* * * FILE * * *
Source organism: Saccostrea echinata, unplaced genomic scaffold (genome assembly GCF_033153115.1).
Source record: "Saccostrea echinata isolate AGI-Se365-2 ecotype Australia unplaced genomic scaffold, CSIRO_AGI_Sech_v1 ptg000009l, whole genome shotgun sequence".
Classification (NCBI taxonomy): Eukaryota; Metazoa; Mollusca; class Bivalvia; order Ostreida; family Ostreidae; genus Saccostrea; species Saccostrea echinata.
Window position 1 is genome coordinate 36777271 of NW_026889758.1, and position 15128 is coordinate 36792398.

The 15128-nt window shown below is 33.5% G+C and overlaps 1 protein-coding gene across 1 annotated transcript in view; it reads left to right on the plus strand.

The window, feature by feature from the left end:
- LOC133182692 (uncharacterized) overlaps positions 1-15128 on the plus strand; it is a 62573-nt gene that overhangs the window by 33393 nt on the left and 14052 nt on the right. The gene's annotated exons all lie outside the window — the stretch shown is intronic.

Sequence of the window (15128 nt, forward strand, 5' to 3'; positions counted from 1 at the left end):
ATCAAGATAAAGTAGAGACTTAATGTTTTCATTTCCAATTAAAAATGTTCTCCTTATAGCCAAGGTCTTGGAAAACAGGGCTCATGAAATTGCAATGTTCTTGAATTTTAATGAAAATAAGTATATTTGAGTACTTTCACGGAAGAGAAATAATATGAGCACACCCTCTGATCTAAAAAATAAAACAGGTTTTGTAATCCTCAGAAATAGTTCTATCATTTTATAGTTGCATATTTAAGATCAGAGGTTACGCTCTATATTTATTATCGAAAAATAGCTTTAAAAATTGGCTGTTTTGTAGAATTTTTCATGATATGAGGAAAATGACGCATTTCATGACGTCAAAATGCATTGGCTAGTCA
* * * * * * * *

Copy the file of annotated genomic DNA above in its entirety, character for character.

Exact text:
Source organism: Saccostrea echinata, unplaced genomic scaffold (genome assembly GCF_033153115.1).
Source record: "Saccostrea echinata isolate AGI-Se365-2 ecotype Australia unplaced genomic scaffold, CSIRO_AGI_Sech_v1 ptg000009l, whole genome shotgun sequence".
Classification (NCBI taxonomy): Eukaryota; Metazoa; Mollusca; class Bivalvia; order Ostreida; family Ostreidae; genus Saccostrea; species Saccostrea echinata.
Window position 1 is genome coordinate 36777271 of NW_026889758.1, and position 15128 is coordinate 36792398.

The 15128-nt window shown below is 33.5% G+C and overlaps 1 protein-coding gene across 1 annotated transcript in view; it reads left to right on the plus strand.

The window, feature by feature from the left end:
- LOC133182692 (uncharacterized) overlaps positions 1-15128 on the plus strand; it is a 62573-nt gene that overhangs the window by 33393 nt on the left and 14052 nt on the right. The gene's annotated exons all lie outside the window — the stretch shown is intronic.

Sequence of the window (15128 nt, forward strand, 5' to 3'; positions counted from 1 at the left end):
ATCAAGATAAAGTAGAGACTTAATGTTTTCATTTCCAATTAAAAATGTTCTCCTTATAGCCAAGGTCTTGGAAAACAGGGCTCATGAAATTGCAATGTTCTTGAATTTTAATGAAAATAAGTATATTTGAGTACTTTCACGGAAGAGAAATAATATGAGCACACCCTCTGATCTAAAAAATAAAACAGGTTTTGTAATCCTCAGAAATAGTTCTATCATTTTATAGTTGCATATTTAAGATCAGAGGTTACGCTCTATATTTATTATCGAAAAATAGCTTTAAAAATTGGCTGTTTTGTAGAATTTTTCATGATATGAGGAAAATGACGCATTTCATGACGTCAAAATGCATTGGCTAGTCA